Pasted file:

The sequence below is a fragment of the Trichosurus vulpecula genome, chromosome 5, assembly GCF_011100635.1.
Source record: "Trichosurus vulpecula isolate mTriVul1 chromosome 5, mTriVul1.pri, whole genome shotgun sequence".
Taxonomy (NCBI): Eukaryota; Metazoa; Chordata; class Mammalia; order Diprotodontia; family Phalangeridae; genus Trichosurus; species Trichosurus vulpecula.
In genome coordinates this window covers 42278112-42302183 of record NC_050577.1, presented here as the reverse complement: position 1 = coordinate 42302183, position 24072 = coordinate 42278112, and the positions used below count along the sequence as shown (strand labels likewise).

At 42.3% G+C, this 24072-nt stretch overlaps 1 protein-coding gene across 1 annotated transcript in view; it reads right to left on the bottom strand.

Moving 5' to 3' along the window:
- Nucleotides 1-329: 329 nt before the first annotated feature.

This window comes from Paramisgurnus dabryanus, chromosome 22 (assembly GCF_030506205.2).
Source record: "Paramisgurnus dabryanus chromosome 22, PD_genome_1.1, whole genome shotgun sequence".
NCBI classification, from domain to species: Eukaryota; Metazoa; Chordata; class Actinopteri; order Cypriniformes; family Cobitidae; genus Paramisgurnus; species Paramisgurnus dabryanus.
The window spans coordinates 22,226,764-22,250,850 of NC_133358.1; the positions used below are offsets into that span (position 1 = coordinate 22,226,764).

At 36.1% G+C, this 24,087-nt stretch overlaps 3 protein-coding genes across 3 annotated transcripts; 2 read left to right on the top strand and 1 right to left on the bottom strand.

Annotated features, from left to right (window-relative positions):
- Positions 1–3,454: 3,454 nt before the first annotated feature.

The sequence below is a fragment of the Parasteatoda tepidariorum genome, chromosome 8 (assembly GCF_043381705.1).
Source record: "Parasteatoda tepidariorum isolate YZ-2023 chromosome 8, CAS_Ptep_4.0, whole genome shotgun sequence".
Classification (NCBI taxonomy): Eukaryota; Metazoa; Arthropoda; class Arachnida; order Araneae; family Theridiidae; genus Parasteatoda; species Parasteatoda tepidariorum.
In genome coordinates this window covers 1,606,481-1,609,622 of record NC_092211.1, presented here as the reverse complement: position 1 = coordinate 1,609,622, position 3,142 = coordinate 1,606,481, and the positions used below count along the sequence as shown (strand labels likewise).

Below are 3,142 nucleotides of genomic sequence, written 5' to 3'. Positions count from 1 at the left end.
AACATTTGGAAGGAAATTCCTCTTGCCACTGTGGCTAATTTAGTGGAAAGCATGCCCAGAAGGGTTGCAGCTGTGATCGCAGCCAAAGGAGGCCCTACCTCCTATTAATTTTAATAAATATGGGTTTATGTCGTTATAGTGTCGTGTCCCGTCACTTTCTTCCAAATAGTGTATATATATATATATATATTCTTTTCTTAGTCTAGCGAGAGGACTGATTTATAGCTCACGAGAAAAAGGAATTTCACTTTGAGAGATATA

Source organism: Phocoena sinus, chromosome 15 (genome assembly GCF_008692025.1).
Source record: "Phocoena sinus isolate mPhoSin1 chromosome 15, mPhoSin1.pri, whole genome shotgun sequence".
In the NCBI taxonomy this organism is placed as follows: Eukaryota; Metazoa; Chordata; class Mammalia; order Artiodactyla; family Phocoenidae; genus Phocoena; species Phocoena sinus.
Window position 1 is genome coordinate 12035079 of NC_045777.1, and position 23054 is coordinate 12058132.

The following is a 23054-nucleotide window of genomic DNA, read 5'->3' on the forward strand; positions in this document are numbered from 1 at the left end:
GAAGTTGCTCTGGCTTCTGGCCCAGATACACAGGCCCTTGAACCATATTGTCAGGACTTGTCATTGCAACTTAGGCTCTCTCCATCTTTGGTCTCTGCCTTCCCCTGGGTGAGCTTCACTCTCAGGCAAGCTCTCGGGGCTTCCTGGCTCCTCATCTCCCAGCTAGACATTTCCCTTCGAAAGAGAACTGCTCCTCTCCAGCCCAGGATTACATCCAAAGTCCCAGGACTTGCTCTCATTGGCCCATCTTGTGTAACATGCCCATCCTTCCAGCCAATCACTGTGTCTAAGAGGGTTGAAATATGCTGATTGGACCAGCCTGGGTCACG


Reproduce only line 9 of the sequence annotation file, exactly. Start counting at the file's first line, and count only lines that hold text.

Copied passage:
Source record: "Paramisgurnus dabryanus chromosome 22, PD_genome_1.1, whole genome shotgun sequence".